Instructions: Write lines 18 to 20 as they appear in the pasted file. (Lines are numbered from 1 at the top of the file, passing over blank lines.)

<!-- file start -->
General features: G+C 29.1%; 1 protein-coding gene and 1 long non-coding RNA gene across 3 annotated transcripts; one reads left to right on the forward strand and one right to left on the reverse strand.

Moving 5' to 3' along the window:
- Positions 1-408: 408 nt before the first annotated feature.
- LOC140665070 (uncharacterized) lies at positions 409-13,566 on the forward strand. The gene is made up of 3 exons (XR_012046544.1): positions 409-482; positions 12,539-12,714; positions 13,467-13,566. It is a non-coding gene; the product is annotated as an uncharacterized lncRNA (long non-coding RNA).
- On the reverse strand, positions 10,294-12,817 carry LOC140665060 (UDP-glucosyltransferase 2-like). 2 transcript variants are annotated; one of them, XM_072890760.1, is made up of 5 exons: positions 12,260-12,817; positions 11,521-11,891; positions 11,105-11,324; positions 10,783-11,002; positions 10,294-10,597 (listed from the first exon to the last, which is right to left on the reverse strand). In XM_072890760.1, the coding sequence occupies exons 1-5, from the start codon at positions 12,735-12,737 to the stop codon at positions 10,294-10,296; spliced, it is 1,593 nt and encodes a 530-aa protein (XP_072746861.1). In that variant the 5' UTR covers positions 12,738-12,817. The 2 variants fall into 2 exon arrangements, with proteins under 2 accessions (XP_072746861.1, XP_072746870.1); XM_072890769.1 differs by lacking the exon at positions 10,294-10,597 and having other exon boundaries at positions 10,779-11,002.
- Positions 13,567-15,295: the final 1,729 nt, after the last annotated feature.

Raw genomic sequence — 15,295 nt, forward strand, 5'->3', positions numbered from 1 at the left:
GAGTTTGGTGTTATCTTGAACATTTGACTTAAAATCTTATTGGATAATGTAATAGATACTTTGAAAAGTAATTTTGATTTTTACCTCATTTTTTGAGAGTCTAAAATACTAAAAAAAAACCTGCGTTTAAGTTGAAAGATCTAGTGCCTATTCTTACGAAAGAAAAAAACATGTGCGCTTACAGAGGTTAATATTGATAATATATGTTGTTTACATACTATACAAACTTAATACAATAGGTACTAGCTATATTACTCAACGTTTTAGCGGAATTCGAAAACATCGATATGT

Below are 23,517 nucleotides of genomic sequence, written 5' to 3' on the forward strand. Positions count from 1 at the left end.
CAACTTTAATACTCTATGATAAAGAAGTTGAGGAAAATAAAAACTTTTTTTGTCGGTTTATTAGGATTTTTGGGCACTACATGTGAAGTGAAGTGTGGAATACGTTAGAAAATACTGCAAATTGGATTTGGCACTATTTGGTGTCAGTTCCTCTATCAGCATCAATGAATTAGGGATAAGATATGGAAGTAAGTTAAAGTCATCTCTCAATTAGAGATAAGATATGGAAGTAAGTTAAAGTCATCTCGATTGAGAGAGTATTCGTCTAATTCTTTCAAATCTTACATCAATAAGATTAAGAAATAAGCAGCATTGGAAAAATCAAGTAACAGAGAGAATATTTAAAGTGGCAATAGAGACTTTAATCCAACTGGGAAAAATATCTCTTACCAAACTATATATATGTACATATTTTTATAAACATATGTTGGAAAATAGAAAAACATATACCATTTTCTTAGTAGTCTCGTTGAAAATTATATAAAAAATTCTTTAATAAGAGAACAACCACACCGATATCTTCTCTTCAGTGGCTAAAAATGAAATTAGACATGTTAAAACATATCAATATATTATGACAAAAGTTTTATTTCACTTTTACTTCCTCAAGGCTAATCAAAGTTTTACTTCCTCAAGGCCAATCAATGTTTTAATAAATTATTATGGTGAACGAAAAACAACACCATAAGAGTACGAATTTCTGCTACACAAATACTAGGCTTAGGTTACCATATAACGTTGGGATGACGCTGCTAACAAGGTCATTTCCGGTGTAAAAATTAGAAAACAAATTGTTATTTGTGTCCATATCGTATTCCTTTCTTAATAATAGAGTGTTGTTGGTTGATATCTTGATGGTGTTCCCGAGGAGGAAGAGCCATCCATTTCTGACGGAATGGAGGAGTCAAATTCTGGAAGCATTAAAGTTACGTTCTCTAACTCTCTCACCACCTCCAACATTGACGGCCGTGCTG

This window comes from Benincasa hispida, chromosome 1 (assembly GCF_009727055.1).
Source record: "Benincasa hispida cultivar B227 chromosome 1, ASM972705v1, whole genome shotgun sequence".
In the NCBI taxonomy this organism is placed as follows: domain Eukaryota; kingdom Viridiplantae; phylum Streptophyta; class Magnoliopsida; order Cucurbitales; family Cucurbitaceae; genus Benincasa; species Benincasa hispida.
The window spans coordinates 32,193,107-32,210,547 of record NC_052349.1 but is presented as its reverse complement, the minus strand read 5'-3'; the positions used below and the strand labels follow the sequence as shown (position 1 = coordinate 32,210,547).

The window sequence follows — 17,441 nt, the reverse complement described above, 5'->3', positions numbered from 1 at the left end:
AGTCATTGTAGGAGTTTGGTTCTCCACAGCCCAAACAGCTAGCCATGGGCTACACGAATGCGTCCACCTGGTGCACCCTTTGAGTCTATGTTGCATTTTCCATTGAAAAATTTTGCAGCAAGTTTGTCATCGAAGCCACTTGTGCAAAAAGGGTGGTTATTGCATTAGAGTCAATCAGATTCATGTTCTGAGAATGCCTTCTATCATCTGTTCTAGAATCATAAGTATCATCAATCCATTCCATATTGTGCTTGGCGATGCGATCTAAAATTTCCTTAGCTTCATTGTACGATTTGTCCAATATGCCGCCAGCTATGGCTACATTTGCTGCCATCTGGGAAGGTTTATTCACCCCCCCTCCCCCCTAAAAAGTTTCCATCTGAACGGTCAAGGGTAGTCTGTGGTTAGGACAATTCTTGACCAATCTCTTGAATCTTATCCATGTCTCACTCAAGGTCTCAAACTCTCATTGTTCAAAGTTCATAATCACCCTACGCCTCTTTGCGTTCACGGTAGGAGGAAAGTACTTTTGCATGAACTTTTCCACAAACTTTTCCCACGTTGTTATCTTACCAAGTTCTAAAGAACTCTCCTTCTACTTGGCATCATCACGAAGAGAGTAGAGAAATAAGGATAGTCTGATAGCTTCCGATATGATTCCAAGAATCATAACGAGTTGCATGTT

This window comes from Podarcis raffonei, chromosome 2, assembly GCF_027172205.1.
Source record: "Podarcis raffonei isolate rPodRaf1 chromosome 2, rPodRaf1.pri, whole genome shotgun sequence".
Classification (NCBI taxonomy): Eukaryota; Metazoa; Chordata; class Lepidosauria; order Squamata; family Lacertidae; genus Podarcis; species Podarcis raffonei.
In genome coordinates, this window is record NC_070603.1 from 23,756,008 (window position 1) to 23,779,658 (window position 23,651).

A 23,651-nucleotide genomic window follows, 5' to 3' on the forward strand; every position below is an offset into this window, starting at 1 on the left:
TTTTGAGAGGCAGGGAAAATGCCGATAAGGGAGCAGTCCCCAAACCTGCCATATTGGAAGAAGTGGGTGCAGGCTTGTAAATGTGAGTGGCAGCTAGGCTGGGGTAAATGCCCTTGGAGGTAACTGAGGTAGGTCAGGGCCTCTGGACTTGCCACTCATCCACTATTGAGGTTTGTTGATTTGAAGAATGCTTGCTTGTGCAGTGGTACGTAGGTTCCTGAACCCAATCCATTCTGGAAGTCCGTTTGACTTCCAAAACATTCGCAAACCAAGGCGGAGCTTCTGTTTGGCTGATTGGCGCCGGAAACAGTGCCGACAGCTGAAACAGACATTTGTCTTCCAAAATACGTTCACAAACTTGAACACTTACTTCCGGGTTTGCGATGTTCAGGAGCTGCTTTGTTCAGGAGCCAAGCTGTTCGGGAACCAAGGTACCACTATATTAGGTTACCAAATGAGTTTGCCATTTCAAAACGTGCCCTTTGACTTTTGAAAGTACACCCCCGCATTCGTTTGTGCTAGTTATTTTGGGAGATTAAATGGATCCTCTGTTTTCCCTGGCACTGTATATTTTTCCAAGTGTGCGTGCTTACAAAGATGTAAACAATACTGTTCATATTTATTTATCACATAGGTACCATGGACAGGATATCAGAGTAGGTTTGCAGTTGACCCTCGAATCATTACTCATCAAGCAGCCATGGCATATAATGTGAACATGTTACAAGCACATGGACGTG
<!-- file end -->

Source record: "Podarcis raffonei isolate rPodRaf1 chromosome 2, rPodRaf1.pri, whole genome shotgun sequence".
Classification (NCBI taxonomy): Eukaryota; Metazoa; Chordata; class Lepidosauria; order Squamata; family Lacertidae; genus Podarcis; species Podarcis raffonei.
In genome coordinates, this window is record NC_070603.1 from 23,756,008 (window position 1) to 23,779,658 (window position 23,651).